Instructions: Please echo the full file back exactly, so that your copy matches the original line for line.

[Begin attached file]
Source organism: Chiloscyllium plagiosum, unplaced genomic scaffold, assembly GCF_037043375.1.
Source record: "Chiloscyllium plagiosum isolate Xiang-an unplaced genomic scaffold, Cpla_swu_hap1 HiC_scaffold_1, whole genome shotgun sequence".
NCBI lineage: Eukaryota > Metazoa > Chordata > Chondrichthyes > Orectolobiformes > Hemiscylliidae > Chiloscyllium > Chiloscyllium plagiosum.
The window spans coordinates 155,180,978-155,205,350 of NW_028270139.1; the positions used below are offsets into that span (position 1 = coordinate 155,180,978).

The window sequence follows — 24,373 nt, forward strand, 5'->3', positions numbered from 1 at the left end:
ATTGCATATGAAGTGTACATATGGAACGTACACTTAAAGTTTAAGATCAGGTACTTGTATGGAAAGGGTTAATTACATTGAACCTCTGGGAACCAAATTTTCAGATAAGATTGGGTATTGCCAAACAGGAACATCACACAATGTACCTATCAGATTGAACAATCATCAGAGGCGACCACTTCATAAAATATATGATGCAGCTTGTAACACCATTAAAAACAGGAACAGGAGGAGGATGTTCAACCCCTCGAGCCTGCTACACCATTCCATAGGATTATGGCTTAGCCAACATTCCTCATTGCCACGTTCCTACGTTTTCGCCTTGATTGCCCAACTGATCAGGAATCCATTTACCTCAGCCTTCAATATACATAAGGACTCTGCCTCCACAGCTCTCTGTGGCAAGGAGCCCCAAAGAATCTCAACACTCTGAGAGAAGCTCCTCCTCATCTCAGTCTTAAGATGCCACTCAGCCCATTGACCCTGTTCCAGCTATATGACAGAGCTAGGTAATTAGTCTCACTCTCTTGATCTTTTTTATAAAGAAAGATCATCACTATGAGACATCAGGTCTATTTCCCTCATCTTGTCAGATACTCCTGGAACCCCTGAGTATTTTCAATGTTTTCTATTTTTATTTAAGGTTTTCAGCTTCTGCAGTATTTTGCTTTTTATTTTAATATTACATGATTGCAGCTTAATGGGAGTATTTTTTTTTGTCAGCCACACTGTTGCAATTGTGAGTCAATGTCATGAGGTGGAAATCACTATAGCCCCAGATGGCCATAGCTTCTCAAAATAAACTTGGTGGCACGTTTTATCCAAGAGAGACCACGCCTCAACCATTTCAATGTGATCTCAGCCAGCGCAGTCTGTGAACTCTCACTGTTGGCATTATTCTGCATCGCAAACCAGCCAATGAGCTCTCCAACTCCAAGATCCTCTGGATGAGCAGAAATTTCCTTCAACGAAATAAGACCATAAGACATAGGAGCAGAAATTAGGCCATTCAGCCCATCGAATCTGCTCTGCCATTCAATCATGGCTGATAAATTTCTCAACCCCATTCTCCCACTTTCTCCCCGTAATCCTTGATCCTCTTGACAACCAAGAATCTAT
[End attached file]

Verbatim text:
Source organism: Chiloscyllium plagiosum, unplaced genomic scaffold, assembly GCF_037043375.1.
Source record: "Chiloscyllium plagiosum isolate Xiang-an unplaced genomic scaffold, Cpla_swu_hap1 HiC_scaffold_1, whole genome shotgun sequence".
NCBI lineage: Eukaryota > Metazoa > Chordata > Chondrichthyes > Orectolobiformes > Hemiscylliidae > Chiloscyllium > Chiloscyllium plagiosum.
The window spans coordinates 155,180,978-155,205,350 of NW_028270139.1; the positions used below are offsets into that span (position 1 = coordinate 155,180,978).

The window sequence follows — 24,373 nt, forward strand, 5'->3', positions numbered from 1 at the left end:
ATTGCATATGAAGTGTACATATGGAACGTACACTTAAAGTTTAAGATCAGGTACTTGTATGGAAAGGGTTAATTACATTGAACCTCTGGGAACCAAATTTTCAGATAAGATTGGGTATTGCCAAACAGGAACATCACACAATGTACCTATCAGATTGAACAATCATCAGAGGCGACCACTTCATAAAATATATGATGCAGCTTGTAACACCATTAAAAACAGGAACAGGAGGAGGATGTTCAACCCCTCGAGCCTGCTACACCATTCCATAGGATTATGGCTTAGCCAACATTCCTCATTGCCACGTTCCTACGTTTTCGCCTTGATTGCCCAACTGATCAGGAATCCATTTACCTCAGCCTTCAATATACATAAGGACTCTGCCTCCACAGCTCTCTGTGGCAAGGAGCCCCAAAGAATCTCAACACTCTGAGAGAAGCTCCTCCTCATCTCAGTCTTAAGATGCCACTCAGCCCATTGACCCTGTTCCAGCTATATGACAGAGCTAGGTAATTAGTCTCACTCTCTTGATCTTTTTTATAAAGAAAGATCATCACTATGAGACATCAGGTCTATTTCCCTCATCTTGTCAGATACTCCTGGAACCCCTGAGTATTTTCAATGTTTTCTATTTTTATTTAAGGTTTTCAGCTTCTGCAGTATTTTGCTTTTTATTTTAATATTACATGATTGCAGCTTAATGGGAGTATTTTTTTTTGTCAGCCACACTGTTGCAATTGTGAGTCAATGTCATGAGGTGGAAATCACTATAGCCCCAGATGGCCATAGCTTCTCAAAATAAACTTGGTGGCACGTTTTATCCAAGAGAGACCACGCCTCAACCATTTCAATGTGATCTCAGCCAGCGCAGTCTGTGAACTCTCACTGTTGGCATTATTCTGCATCGCAAACCAGCCAATGAGCTCTCCAACTCCAAGATCCTCTGGATGAGCAGAAATTTCCTTCAACGAAATAAGACCATAAGACATAGGAGCAGAAATTAGGCCATTCAGCCCATCGAATCTGCTCTGCCATTCAATCATGGCTGATAAATTTCTCAACCCCATTCTCCCACTTTCTCCCCGTAATCCTTGATCCTCTTGACAACCAAGAATCTAT